Culture Shock in Grass Valley up for sale as owners launch new venture
Know & Go
What: Culture Shock Yogurt & Gourmet Popcorn Bar
Where: 851 Sutton Way, Grass Valley and 2985 Bell Road, Auburn
Hours: 11:30 a.m.-8:30 p.m. Sunday-Tuesday, 11:30 a.m.-9 p.m. Wednesday-Thursday, 11:30 a.m.-9:30 p.m. Friday-Saturday
When Bobbi Giudicelli opened her very first Culture Shock in downtown Grass Valley in 2009, she said she became one of the first self-serve frozen yogurt purveyors in the country.
She jumped on board another trend growing in popularity when she added gourmet popcorn to her two locations, a product whose sales she said have increased four-fold this calendar year. So it should come as no surprise that Giudicelli’s newest venture, set to launch next month, focuses on a food trend that shows no sign of slowing down — uber-healthy snacks.
Giudicelli’s radar when it comes to business is less about the money to be made and more about the passions she wants to follow.
And that’s one big reason why she has made the difficult decision to sell the two Culture Shock stores.
“That is the only reason we are looking for buyers,” Giudicelli said. “The new business will take our time and attention while we launch.”
Giudicelli, a self-professed frozen yogurt addict, opened the first Culture Shock 10 years ago on Mill Street because she had just moved to Nevada County and couldn’t find her favorite treat locally.
She thought the idea of self-serve was “brilliant,” she said, adding, “I wanted to have that in my backyard.”
A year later, Culture Shock opened a second location on Sutton Way and then a third in Auburn in 2011; the downtown store shut down in 2017 after much of its traffic migrated to the Glenbrook Basin location. In 2012, Culture Shock opened a packaging plant and began selling pre-packaged frozen yogurt to schools around the state.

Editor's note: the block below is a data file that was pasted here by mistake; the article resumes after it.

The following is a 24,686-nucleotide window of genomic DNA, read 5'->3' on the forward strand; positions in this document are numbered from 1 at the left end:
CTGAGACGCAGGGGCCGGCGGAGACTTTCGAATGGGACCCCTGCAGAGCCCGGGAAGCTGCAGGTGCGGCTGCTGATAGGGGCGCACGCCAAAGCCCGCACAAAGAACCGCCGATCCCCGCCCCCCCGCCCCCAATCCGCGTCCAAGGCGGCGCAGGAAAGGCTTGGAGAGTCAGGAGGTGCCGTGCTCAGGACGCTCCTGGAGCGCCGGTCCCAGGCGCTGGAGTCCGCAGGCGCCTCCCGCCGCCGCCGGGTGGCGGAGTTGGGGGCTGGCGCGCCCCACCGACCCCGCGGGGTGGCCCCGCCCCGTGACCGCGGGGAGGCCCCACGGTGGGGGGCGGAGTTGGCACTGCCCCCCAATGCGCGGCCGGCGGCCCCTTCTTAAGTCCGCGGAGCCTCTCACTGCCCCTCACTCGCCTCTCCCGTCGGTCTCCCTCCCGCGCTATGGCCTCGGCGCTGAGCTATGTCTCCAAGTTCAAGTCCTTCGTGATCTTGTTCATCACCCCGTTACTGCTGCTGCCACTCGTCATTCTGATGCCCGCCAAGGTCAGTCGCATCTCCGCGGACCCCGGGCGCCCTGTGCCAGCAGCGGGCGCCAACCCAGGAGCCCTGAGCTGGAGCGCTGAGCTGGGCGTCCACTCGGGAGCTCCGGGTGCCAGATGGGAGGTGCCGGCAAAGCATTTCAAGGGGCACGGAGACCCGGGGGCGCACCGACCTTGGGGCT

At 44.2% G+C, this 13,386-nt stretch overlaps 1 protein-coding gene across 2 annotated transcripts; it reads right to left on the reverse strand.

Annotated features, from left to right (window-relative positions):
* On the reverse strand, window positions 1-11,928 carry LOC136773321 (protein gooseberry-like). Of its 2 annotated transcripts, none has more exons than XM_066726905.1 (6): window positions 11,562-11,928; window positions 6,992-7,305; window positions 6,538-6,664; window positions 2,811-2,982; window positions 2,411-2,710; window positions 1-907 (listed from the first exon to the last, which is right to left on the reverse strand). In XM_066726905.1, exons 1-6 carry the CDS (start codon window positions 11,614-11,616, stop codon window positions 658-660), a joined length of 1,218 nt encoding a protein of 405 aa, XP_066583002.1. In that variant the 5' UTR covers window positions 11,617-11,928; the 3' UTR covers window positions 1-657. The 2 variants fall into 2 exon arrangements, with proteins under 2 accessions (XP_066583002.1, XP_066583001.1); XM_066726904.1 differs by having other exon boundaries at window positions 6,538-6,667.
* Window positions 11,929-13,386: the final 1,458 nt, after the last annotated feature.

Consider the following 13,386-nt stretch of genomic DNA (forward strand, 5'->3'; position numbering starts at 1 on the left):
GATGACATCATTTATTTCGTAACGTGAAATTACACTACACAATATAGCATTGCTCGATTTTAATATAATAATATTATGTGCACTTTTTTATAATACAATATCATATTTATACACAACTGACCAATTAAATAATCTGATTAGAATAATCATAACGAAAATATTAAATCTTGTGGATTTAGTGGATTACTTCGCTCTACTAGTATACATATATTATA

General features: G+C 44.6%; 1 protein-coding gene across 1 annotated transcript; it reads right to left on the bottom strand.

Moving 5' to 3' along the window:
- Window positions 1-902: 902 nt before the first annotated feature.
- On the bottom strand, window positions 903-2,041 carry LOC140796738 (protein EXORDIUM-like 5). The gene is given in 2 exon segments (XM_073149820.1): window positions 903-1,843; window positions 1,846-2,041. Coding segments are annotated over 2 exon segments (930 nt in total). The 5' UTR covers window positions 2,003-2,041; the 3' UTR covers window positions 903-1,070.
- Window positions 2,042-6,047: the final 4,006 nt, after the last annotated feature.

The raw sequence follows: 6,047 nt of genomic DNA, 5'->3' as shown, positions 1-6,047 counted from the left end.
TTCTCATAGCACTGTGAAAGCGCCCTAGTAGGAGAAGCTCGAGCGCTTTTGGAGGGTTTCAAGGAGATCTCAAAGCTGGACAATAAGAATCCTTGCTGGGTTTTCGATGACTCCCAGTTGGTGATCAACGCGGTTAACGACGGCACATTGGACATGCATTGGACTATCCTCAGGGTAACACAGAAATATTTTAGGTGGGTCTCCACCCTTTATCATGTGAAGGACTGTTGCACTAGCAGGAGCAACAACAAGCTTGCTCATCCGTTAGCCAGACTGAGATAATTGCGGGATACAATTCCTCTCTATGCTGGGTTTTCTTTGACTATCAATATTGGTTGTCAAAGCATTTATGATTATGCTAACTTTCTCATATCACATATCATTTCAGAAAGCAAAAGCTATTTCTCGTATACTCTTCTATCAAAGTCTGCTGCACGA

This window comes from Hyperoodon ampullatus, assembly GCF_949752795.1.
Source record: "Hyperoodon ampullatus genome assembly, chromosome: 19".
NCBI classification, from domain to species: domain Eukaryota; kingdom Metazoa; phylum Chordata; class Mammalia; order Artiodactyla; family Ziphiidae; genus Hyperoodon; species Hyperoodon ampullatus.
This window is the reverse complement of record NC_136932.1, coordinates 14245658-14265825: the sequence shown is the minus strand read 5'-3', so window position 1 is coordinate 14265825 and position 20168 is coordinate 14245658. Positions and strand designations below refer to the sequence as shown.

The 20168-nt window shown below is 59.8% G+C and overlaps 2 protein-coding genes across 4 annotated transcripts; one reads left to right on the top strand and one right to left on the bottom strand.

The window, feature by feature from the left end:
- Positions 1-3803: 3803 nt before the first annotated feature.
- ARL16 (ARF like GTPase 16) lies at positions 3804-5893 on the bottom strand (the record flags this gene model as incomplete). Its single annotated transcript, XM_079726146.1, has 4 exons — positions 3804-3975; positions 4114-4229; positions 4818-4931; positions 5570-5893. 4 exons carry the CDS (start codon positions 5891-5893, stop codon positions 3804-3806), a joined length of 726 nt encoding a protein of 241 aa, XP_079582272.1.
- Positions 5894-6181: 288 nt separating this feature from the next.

“In the 10 years, we’ve had amazing community support,” Giudicelli said. “We’ve more than survived.”
The key to Culture Shock’s success, she says, is simple. You can’t do it just for the money.
“You have to have the passion for it,” Giudicelli said.
One thing that has always been important to her is to offer the healthiest product available, including fresh fruit in the summer and organic products where possible. Culture Shock now offers sorbet and a non-dairy yogurt, such as the cashew milk-based chocolate on tap this week.
“I’m a health nut,” Giudicelli said.
That health journey is why she has turned her attention to Read the Ingredients, gluten- and additive-free mini-loaves and “big bites” made mostly of nuts, fruits and vegetables. They’re less sweet and more nutritionally well-rounded than most nutrition bars on the market, Giudicelli said.
Giudicelli developed the “extremely healthy” baked goods about three years ago, and started sharing them with friends.
“There was nothing on the market like this,” she said, adding, “This product is not for everybody. It’s not for those who have a sweet tooth.”
The goodies, which have no preservatives, will be marketed mostly via social media and sold directly to consumers online. That way, Read the Ingredients — which Giudicelli will run in partnership with son Mike — will be able to connect directly with consumers and get targeted feedback, she said.
Giudicelli stressed that she is not selling the school packaging business. And, she said, she won’t sell the Auburn and Grass Valley Culture Shock stores to just anybody. It’s clear that she intends to mentor the buyer to match her high standards and promises to teach them everything they will need to succeed.
“It will definitely have to be the right person,” she said.
To contact Staff Writer Liz Kellar, email firstname.lastname@example.org or call 530-477-4236.
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